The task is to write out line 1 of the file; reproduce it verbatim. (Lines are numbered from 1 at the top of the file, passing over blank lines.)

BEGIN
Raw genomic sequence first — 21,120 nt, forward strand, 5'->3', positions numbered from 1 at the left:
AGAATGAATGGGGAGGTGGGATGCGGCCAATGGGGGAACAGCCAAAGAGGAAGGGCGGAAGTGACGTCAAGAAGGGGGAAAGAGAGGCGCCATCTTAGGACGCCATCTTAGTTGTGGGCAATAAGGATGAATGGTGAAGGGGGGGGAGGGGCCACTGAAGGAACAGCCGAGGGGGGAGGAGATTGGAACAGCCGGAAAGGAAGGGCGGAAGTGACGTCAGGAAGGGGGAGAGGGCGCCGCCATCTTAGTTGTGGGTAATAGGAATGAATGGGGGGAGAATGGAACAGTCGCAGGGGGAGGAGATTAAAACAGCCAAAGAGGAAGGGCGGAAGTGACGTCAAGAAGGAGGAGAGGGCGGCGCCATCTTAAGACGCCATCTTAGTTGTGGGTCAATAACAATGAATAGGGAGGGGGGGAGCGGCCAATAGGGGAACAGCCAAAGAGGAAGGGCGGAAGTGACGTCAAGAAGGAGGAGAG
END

Raw genomic sequence first — 21,120 nt, forward strand, 5'->3', positions numbered from 1 at the left: